and in the chill luster of moonshine stars hang on the bare branches.

•Copyright by Jeannette Mark«, 1907.



Life — with the subduing of the colors of autumn, the metamorphosis from
crimsons and glowing yellows to the little pale flames and dun colors of
the wide-spread meadows and woods, with the wind in the corn, and the
shaken cry of the owl at night — life grows suddenly tenuous, sufi^ering
a change into that which abides elsewhere. With the thought of the
repeated bloom and decay of nature, its unceasing revolutions of natural
existence, the mind dwells more and more on that which is shaped in the
spirit, and clouds and seas and mountains disappear, as with Michelangelo,
in that greater sea which is the soul of man, boundless and dim, crossed by
trade-winds 'from eternity.' One feels the vitality of nature apart from
its beauty. Even the very mist is haunted by a shadow of that which is

The mind broods on something out of its perception, something that
dwells unseen in the far sound of the pines, in the wail of the wind, in the
surging of branches, in the twitching of little shadows in a twilit room —
something inscrutable and yet mirrored in the settling dusky light and felt
in the altering silences. Beyond the eye, invisible to the eye, a procession
passes, the mind alone beholding the land of its quiet light, its spectral forms
of unknown hills, and the rush of its eternal winds. And gray in the midst of
that procession there is one figure, vast, pervasive, followed by a multitude,
their thoughts obedient, their hearts sighing. And on the path behind is an
eddy as of whirling leaves and the sound of them is like the clatter of the
winter wind. Here with the force of great moments when one stands face
to face with the inexplicable, here is the unrelieved meaning to the end of
life. Sucked into that path of the wind, swept toward those unknown
hills the spirit seems suddenly captive and powerless. Then for the first
times come that pitiful severance between our hearts and the nature about
us; and we are touched with home sickness ever after, knowing that the
beat of the vine on the window pane has been no measure of a human pulse.
The division between our being and nature's is present with us; because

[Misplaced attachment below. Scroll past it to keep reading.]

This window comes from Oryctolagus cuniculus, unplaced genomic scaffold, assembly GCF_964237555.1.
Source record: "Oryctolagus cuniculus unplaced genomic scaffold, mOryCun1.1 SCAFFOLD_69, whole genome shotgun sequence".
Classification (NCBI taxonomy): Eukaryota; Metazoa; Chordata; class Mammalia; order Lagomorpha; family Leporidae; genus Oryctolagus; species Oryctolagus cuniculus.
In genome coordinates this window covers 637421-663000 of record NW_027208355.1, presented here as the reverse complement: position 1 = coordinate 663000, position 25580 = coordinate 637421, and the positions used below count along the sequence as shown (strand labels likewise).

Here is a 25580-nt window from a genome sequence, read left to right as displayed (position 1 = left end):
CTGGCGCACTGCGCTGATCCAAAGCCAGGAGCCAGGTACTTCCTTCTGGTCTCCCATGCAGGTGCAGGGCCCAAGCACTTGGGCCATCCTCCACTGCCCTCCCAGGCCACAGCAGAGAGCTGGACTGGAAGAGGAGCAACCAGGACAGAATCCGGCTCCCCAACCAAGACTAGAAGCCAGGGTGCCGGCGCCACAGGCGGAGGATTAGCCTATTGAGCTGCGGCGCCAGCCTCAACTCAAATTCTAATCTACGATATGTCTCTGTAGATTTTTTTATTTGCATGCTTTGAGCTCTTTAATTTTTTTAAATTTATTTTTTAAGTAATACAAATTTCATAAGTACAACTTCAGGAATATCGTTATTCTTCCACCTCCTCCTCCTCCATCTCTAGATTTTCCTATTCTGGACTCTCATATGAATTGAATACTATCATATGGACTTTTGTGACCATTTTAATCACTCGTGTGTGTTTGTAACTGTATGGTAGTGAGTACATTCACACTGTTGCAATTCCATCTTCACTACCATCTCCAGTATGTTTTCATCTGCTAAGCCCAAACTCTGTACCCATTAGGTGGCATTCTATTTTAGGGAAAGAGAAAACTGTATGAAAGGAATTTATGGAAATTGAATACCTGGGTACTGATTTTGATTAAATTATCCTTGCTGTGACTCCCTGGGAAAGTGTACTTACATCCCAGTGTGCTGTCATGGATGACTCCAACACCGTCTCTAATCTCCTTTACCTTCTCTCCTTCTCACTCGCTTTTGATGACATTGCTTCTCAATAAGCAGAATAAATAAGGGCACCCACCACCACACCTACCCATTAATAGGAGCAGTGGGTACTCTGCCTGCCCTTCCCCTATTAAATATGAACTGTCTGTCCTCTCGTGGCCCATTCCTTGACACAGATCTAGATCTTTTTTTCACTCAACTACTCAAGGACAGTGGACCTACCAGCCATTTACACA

we came we must go.

This is a season of great natural drama; now one is aware of the direc-
tion of all the forces which have been growing, the working out of law.
But there lies something in that dreamy haze, that pensive level light which
finds no sensuous expression — an incommunicable idea, pellucid, misty,
like little treetops caught for an instant in crystal presence on a dusky hill.
Even the shadows have a kind of transparency pale and thin with a spiritual
effect of receding. And beyond the hills beneath the strips of level green
sky is the underlight of an unseen sea. There, in that somewhat of which
nothing is known, is one's certainty of hope — acknowledged ignorance
potent with faith.


By Helen Sharpsteen

S lilies 'neath the feet of May

Sprang, marking where she trod,
So springs each year a flower-sweet day
Beneath the smile of God.

And it is ours to bend each year
And pluck the warm sweet rose.

Renewing memories fragrant, dear,
The day's heart doth enclose.


Dear hands I loved when long ago
You took my heart and me,

Dear eyes through which alone I know
The joys of things to be; —

Take once again, in symbolwise,
This day — which doth renew

The fragrance of those memories, —
All that belongs to you.


Three days that mark the sum of life,

Marking the sum of love,
A trinity with meanings rife

For us to take thereof.

One day that opened life with love.
One day love's own caress.

And one the sum of all to prove.
To crown, confirm, and bless.




By Alexander Jessop

LOOKING at the features of Stevenson, one is tempted to
exclaim, in the language of the painter enraptured before
the respondent model, 'Character, character, is what he
has!' As it is true of the man himself, so may it be said
of his writings, 'Character, character is what they have!'
Plainly, Stevenson is a writer with a style — a writer for
the sake of a style, some have been heard to expostulate.
In truth, Stevenson is a writer with several styles, each one of which is best
adapted to set forth the message of its own particular subject. Yet, though
the glow and glitter of language are music to him, they make but tunes after
all; still more to him, one imagines, are the meanings that sing to them,
the life he depicts. 'I never cared a cent for anything but art, and never
shall,' says Stevenson's Loudon Dodd, in 'The Wrecker.' An impression
that one gets from reading Stevenson is that he cares as much for art and
as much for life, each, as Loudon Dodd cared, he says, for art alone. Stev-
enson's two animating passions are youth and courage, if indeed they are